We are not adding the prefix /items/ nor the tags=["items"] to add them later.

But we can add custom tags and responses that will be applied to a specific path operation:

from fastapi import APIRouter, HTTPException

router = APIRouter()


@router.get("/")
async def read_items():
    return [{"name": "Item Foo"}, {"name": "item Bar"}]


@router.get("/{item_id}")
async def read_item(item_id: str):
    return {"name": "Fake Specific Item", "item_id": item_id}


@router.put(
    "/{item_id}",
    tags=["custom"],
    responses={403: {"description": "Operation forbidden"}},
)
async def update_item(item_id: str):
    if item_id != "foo":
        raise HTTPException(status_code=403, detail="You can only update the item: foo")
    return {"item_id": item_id, "name": "The Fighters"}

The main FastAPI

Now, let's see the module at app/main.py.

Here's where you import and use the class FastAPI.

This will be the main file in your application that ties everything together.

Import FastAPI

You import and create a FastAPI class as normally:

from fastapi import Depends, FastAPI, Header, HTTPException

from .routers import items, users

app = FastAPI()


async def get_token_header(x_token: str = Header(...)):
    if x_token != "fake-super-secret-token":
        raise HTTPException(status_code=400, detail="X-Token header invalid")


app.include_router(users.router)
app.include_router(
    items.router,
    prefix="/items",
    tags=["items"],
    dependencies=[Depends(get_token_header)],
    responses={404: {"description": "Not found"}},
)

Import the APIRouter

But this time we are not adding path operations directly with the FastAPI app.

We import the other submodules that have APIRouters:

from fastapi import Depends, FastAPI, Header, HTTPException

from .routers import items, users

app = FastAPI()


async def get_token_header(x_token: str = Header(...)):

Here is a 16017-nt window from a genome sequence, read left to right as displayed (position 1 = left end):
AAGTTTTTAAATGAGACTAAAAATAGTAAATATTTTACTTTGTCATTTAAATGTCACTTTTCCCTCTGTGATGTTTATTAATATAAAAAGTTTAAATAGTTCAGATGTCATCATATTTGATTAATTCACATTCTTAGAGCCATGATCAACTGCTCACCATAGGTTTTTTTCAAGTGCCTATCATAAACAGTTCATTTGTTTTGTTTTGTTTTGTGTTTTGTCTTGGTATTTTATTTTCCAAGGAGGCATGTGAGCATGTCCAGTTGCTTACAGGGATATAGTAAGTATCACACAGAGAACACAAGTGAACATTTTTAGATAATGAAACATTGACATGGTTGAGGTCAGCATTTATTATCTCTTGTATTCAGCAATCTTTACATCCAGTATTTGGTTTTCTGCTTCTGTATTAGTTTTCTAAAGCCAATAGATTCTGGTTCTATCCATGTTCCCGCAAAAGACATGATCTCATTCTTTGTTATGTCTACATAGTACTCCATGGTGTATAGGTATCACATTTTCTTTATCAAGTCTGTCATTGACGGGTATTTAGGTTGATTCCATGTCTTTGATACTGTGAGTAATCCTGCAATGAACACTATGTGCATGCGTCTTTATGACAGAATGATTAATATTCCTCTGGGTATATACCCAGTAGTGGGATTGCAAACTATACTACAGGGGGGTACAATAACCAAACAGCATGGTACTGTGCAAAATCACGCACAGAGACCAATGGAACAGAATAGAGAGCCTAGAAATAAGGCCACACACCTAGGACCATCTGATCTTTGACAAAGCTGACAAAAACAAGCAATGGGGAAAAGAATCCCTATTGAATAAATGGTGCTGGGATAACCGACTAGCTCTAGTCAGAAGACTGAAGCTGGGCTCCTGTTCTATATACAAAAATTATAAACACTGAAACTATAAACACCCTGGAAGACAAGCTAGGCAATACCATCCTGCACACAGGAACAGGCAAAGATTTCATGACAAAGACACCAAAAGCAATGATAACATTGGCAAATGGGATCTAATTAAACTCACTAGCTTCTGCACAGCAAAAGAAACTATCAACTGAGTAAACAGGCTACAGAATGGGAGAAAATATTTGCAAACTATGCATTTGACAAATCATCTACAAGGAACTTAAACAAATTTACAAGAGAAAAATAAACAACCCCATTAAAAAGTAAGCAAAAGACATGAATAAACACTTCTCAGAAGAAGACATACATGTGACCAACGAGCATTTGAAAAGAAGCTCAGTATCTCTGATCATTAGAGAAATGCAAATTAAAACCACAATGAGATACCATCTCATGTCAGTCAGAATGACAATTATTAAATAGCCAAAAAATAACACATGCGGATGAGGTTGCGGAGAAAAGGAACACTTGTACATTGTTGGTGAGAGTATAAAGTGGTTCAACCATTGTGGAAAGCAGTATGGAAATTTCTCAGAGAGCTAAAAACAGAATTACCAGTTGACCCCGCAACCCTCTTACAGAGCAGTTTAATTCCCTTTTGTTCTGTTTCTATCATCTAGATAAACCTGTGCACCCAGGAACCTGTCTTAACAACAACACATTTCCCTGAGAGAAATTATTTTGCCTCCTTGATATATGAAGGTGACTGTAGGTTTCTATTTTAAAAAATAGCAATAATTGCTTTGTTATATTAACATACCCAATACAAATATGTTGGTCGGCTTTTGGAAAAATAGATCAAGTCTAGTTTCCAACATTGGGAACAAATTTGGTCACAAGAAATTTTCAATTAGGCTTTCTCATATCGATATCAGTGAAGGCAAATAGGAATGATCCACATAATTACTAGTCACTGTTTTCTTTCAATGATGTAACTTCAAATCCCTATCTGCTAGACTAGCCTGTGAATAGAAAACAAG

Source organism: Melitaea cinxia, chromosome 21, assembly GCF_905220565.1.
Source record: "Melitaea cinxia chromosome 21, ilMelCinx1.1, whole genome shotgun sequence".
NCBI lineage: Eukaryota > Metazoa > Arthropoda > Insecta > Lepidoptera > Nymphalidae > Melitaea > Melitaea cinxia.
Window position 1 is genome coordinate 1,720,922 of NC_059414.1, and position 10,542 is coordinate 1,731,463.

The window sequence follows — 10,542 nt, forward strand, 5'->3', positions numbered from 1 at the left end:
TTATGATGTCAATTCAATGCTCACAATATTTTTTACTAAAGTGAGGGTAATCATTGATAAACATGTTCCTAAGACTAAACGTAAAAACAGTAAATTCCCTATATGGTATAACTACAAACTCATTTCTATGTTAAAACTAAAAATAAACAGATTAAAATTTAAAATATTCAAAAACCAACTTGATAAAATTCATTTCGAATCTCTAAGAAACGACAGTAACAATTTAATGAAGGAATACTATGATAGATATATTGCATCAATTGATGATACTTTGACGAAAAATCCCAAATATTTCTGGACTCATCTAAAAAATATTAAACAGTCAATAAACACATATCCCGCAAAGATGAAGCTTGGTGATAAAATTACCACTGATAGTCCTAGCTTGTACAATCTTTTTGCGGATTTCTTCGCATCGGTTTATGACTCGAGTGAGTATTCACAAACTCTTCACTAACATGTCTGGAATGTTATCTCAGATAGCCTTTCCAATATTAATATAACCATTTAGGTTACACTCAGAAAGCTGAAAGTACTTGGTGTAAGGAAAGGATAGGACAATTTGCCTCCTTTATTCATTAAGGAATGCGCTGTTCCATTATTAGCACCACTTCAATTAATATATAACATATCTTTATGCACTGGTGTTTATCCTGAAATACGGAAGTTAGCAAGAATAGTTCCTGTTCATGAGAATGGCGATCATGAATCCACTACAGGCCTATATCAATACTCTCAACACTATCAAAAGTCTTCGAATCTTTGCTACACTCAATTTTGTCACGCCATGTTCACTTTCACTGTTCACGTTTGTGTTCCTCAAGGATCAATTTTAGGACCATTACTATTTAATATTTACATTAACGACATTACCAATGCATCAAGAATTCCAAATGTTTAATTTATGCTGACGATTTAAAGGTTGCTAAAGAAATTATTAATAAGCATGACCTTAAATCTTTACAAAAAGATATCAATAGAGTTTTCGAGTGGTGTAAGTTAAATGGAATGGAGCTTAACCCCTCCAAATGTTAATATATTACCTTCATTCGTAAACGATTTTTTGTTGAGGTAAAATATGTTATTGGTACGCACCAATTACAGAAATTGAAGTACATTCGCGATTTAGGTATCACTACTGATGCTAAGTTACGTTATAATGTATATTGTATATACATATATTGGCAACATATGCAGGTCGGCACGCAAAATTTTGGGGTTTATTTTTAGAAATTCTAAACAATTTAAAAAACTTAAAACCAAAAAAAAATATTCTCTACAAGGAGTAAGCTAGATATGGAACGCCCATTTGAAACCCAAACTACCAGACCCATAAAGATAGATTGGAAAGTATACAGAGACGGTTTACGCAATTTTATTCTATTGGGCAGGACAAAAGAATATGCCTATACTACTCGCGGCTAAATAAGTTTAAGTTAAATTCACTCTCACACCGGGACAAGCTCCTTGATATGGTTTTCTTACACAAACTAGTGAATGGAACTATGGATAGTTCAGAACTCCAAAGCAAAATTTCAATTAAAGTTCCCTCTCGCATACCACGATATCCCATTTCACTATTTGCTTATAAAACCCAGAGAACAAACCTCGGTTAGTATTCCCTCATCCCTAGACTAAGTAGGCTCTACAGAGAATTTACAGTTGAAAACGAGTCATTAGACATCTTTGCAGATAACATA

if x_token != "fake-super-secret-token":
        raise HTTPException(status_code=400, detail="X-Token header invalid")


app.include_router(users.router)
app.include_router(
    items.router,
    prefix="/items",
    tags=["items"],
    dependencies=[Depends(get_token_header)],
    responses={404: {"description": "Not found"}},
)

As the file app/routers/items.py is part of the same Python package, we can import it using "dot notation".

How the importing works

The section:

from .routers import items, users

Means:

  • Starting in the same package that this module (the file app/main.py) lives in (the directory app/)...
  • look for the subpackage routers (the directory at app/routers/)...
  • and from it, import the submodule items (the file at app/routers/items.py) and users (the file at app/routers/users.py)...

The module items will have a variable router (items.router). This is the same one we created in the file app/routers/items.py. It's an APIRouter. The same for the module users.

We could also import them like:

from app.routers import items, users

Info

The first version is a "relative import".

The second version is an "absolute import".

To learn more about Python Packages and Modules, read the official Python documentation about Modules.

Avoid name collisions

We are importing the submodule items directly, instead of importing just its variable router.

This is because we also have another variable named router in the submodule users.

If we had imported one after the other, like:

from .routers.items import router
from .routers.users import router

The router from users would overwrite the one from items and we wouldn't be able to use them at the same time.

So, to be able to use both of them in the same file, we import the submodules directly:

from fastapi import Depends, FastAPI, Header, HTTPException

from .routers import items, users

app = FastAPI()


async def get_token_header(x_token: str = Header(...)):
    if x_token != "fake-super-secret-token":
        raise HTTPException(status_code=400, detail="X-Token header invalid")


app.include_router(users.router)
app.include_router(
    items.router,
    prefix="/items",
    tags=["items"],
    dependencies=[Depends(get_token_header)],
    responses={404: {"description": "Not found"}},
)

Include an APIRouter

Now, let's include the router from the submodule users:

from fastapi import Depends, FastAPI, Header, HTTPException

from .routers import items, users

app = FastAPI()


async def get_token_header(x_token: str = Header(...)):
    if x_token != "fake-super-secret-token":
        raise HTTPException(status_code=400, detail="X-Token header invalid")